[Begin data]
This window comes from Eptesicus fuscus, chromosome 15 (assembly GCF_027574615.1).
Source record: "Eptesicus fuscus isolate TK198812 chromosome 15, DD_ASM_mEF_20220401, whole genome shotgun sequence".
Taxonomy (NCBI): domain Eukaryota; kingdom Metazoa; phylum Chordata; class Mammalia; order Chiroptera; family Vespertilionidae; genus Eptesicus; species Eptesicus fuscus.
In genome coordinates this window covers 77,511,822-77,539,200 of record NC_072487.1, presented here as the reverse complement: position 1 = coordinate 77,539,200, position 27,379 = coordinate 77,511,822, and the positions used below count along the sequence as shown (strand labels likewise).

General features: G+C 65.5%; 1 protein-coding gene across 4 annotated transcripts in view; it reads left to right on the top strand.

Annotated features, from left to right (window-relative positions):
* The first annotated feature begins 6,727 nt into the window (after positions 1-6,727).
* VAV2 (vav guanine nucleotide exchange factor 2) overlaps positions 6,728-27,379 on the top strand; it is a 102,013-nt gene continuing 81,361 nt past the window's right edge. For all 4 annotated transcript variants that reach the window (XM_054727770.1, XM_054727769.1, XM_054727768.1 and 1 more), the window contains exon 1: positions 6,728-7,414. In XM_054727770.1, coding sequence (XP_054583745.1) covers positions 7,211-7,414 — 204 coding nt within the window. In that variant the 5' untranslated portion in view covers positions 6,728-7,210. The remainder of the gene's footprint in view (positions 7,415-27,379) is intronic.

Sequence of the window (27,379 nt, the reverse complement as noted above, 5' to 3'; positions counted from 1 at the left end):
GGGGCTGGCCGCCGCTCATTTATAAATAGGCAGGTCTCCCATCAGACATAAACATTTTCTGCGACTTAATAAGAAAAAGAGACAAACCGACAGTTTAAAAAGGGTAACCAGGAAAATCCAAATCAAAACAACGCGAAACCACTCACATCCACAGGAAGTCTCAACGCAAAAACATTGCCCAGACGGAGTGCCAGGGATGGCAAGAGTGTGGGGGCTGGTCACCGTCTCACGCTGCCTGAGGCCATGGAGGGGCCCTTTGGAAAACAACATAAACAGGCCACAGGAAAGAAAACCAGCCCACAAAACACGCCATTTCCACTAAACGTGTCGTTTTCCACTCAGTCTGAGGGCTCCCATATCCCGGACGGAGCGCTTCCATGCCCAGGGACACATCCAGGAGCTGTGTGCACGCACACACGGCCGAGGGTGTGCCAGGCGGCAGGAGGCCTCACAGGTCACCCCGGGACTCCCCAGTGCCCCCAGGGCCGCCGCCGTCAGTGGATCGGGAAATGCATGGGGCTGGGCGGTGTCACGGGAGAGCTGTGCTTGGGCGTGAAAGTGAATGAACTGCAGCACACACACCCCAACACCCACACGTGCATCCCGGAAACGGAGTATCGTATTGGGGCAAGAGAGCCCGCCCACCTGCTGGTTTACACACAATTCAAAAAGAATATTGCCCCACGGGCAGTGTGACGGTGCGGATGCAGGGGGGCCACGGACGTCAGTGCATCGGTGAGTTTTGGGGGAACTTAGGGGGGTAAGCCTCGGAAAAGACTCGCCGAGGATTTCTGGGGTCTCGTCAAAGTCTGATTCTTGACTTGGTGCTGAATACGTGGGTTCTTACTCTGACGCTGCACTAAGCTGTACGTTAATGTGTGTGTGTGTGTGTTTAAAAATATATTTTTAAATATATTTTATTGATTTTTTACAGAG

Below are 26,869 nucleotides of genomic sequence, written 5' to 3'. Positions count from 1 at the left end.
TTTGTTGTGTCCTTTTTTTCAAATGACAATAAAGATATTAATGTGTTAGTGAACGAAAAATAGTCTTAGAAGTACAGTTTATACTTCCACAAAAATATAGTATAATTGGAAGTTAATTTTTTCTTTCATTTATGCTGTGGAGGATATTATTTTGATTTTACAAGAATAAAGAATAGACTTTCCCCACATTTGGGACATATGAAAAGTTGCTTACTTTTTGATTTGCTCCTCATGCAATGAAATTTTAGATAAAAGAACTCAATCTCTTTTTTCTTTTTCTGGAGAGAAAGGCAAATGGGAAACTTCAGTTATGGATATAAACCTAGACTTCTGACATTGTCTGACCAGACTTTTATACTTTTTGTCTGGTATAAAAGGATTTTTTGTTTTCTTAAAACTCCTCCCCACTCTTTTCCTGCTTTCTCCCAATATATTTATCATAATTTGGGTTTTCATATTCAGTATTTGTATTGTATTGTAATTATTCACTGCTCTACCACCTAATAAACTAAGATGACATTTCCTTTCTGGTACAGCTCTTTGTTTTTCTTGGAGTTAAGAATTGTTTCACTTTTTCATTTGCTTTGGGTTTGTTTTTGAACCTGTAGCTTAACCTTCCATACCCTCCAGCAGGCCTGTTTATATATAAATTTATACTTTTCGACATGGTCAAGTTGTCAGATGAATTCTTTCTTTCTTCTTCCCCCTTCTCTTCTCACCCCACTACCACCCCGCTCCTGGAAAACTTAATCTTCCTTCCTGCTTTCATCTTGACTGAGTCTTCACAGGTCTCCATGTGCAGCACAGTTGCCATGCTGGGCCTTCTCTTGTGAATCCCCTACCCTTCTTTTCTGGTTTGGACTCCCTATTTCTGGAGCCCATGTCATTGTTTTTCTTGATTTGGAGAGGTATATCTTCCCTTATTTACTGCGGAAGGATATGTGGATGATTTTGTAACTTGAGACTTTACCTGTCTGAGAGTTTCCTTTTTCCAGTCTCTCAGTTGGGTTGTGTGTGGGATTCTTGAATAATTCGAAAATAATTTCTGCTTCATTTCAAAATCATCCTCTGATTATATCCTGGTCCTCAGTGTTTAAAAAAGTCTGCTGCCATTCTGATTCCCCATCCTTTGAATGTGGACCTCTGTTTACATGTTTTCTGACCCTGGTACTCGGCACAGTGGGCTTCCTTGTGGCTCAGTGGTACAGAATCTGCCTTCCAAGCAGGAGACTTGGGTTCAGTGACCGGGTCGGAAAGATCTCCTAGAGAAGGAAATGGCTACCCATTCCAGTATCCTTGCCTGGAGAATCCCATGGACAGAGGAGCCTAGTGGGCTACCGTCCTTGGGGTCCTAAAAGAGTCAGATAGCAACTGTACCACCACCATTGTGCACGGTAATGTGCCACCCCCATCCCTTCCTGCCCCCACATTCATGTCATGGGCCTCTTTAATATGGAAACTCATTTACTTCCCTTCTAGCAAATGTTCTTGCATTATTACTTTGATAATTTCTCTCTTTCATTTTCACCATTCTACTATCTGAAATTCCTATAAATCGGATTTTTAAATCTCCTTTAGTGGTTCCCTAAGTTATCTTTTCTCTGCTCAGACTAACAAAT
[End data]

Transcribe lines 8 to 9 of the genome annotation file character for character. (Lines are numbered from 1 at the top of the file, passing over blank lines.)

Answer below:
* VAV2 (vav guanine nucleotide exchange factor 2) overlaps positions 6,728-27,379 on the top strand; it is a 102,013-nt gene continuing 81,361 nt past the window's right edge. For all 4 annotated transcript variants that reach the window (XM_054727770.1, XM_054727769.1, XM_054727768.1 and 1 more), the window contains exon 1: positions 6,728-7,414. In XM_054727770.1, coding sequence (XP_054583745.1) covers positions 7,211-7,414 — 204 coding nt within the window. In that variant the 5' untranslated portion in view covers positions 6,728-7,210. The remainder of the gene's footprint in view (positions 7,415-27,379) is intronic.

Sequence of the window (27,379 nt, the reverse complement as noted above, 5' to 3'; positions counted from 1 at the left end):